By Shelby Sebens | Northwest Watchdog
UPDATED at 12:49 p.m. March 11
PORTLAND – Oregon’s Capitol building is not typical.
There are no metal detectors, no pat-downs, and on most days you can walk in and out without scrutiny. You can even bring your gun if you have a concealed handgun license.
It’s not like Illinois – or most other Capitol buildings in the United States – where entrances are guarded and you have to dump your keys into a bucket so you don’t set off the beeping of machines.
But lawmakers are weighing whether to tighten access to one of the freest and most open Capitols in the country. Proposed legislation in the Oregon Senate would prohibit gun owners from toting into the Capitol building unless they have written permission. Guns would still be allowed on Capitol grounds, just not inside the building.
There is no impetus for the bill, no recent incidents that anyone interviewed by Northwest Watchdog could recall. And even when hundreds of gun-toting Oregonians rallied at the Capitol last month, some entering the building with large rifles slung around their shoulders, police recorded no incidents.
But some people might feel squeamish.
“We want to ensure that the building is open for all and that they do not feel that they are somehow being intimidated,” said state Sen. Floyd Prozanski, D-South Lane and North Douglas Counties. The Senate Judiciary Committee, which Prozanski chairs, had planned a hearing on the proposal, Senate Bill 699, and three other pieces of gun legislation on Thursday but Prozanski said Monday the hearing has been postponed. He said legislative leaders are discussing possible changes to gun legislation and that the hearing will be rescheduled. He would not comment further on what type of changes might be made or to which piece of legislation.
The legislation that would keep gun toting citizens out of the Capitol makes exception for those who get “written permission of the legislative administrator,” but exactly what criteria the public would have to meet or who would make that decision has not been determined. Prozanski said it could be up to Kevin Hayden, the state’s legislative administrator, someone on his staff or the state police.
State Rep. Jeff Barker, D-Aloha, told Northwest Watchdog the exemption was a way to get lawmakers who pack heat to sign onto the bill.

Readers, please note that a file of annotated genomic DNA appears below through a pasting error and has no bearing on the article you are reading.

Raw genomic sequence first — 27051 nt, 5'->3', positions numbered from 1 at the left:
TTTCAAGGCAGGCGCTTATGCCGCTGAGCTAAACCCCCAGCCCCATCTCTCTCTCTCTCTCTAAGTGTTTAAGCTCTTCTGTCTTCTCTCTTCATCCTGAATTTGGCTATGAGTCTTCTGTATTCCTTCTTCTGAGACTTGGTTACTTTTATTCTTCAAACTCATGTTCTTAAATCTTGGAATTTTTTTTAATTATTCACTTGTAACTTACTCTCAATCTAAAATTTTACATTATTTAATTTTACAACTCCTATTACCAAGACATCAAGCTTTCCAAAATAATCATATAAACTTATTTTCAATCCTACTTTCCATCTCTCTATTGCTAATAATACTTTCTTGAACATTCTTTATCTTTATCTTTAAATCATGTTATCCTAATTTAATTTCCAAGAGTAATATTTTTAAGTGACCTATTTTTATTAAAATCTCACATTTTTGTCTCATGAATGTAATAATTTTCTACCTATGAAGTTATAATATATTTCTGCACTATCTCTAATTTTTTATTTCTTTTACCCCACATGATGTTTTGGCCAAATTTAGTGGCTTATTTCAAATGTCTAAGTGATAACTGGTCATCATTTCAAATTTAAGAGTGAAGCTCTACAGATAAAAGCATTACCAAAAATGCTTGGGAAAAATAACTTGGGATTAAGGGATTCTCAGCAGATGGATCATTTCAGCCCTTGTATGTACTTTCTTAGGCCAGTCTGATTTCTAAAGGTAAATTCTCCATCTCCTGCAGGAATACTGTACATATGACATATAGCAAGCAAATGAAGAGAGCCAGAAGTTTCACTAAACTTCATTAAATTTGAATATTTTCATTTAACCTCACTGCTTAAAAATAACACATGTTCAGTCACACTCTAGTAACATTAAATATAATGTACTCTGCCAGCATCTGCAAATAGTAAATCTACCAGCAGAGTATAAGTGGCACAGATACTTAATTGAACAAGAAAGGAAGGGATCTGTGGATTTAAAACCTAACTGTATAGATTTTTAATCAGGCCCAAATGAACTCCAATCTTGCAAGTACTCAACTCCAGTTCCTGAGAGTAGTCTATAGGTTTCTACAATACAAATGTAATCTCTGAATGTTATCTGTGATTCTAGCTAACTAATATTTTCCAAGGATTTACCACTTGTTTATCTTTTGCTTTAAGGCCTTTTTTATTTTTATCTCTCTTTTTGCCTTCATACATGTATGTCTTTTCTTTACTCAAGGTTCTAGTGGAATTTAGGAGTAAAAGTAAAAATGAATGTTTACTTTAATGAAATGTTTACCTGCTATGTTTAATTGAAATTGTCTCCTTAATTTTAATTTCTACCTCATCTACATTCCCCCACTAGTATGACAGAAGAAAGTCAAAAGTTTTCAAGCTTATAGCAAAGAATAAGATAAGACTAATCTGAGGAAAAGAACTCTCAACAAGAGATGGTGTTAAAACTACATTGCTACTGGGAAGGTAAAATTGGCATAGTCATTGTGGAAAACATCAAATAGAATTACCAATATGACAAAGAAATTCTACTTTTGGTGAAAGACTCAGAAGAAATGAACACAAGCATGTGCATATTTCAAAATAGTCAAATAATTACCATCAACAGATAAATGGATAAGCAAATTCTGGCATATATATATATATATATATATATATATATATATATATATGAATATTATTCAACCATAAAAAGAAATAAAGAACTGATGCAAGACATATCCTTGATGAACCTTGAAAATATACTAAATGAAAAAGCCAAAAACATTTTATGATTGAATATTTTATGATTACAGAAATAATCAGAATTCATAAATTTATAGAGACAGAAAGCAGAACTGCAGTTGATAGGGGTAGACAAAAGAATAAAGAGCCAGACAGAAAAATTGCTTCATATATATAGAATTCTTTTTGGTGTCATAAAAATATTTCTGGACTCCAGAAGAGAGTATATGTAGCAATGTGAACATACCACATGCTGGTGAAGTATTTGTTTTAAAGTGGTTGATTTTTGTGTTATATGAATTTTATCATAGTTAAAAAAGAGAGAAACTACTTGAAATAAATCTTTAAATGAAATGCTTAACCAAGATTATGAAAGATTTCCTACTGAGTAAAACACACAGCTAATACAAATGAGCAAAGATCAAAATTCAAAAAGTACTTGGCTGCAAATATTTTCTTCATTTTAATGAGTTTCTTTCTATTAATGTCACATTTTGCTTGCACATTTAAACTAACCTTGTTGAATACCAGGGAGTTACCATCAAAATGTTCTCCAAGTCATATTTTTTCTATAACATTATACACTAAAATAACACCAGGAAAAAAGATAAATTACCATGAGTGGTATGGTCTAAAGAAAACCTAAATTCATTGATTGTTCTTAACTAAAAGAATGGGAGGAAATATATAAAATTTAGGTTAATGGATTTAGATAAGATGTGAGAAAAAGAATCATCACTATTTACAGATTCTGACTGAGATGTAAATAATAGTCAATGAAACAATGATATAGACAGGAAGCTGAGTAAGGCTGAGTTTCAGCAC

Prozanski argues the ability to get written permission would be available to anyone who met the yet-to-be-determined criteria, which might include arms for display or events. There would also be an exemption for law enforcement and retired police officers.
Kevin Starrett, executive director of the Oregon Firearms Federation, said he doesn’t see a need for the legislation because there have not been issues with guns at the Capitol.
“That’s what makes the whole thing so laughable,” he said. “What was the purpose of the bill?”
Since the mass shooting in Connecticut and the Clackamas Town Center shooting here in Oregon, emotions have run high, and the debate between gun control and gun rights has been escalating. The strictest of legislation banning assault weapons and limiting clips has been pushed to the side amid major backlash and little enthusiasm among many lawmakers to push those measures through.
Prozanski said only 10 states allow weapons in the Capitol and that three of the four states with constitutional carry (Arizona, Vermont and Wyoming) do not allow firearms in their Capitols. The fourth, Alaska, allows them.
Constitutional carry means anyone has the right to carry, mostly without the restriction of law.
Four bills were scheduled to be heard by the judiciary committee on Thursday but could now be amended. A new hearing has not been scheduled yet.
The bills that were scheduled to be heard:
SB 699: Restricts the ability to carry concealed weapons at the Capitol.
SB 347: Prozanski said this legislation would keep guns off K-12 school property unless a local school district opts out.
SB 700: Requires a person to request a criminal background check when transferring a firearm to anyone outside of his or her immediate family.
SB 796: Sponsored by Prozanski, this bill would require live fire training for concealed handgun license holders.
Prozanski, who is a gun owner, called the proposals common sense legislation and said he expects they will get a favorable response in the Senate.
“I’m looking at legislation that I think is reasonable and the vast majority of Oregonians support and does not take away the rights of individuals to carry,” he said. “I believe there is a need to have reasonable regulation for what people do or don’t do with guns.”
As for how it would be determined who could bring guns into the Capitol and who couldn’t, the situation is wait-and-see. Hayden, who does not give opinions on legislation, said he’s tracking the bill to see if his job duties will expand.
He did say there is a reason why Oregon doesn’t have metal detectors.
“This is the people’s house. It is probably one of the freest access Capitols in the country,” he said. “We want people to come in and see how the public’s work is done.”
Exactly how one checks for guns without metal detectors also remains to be seen.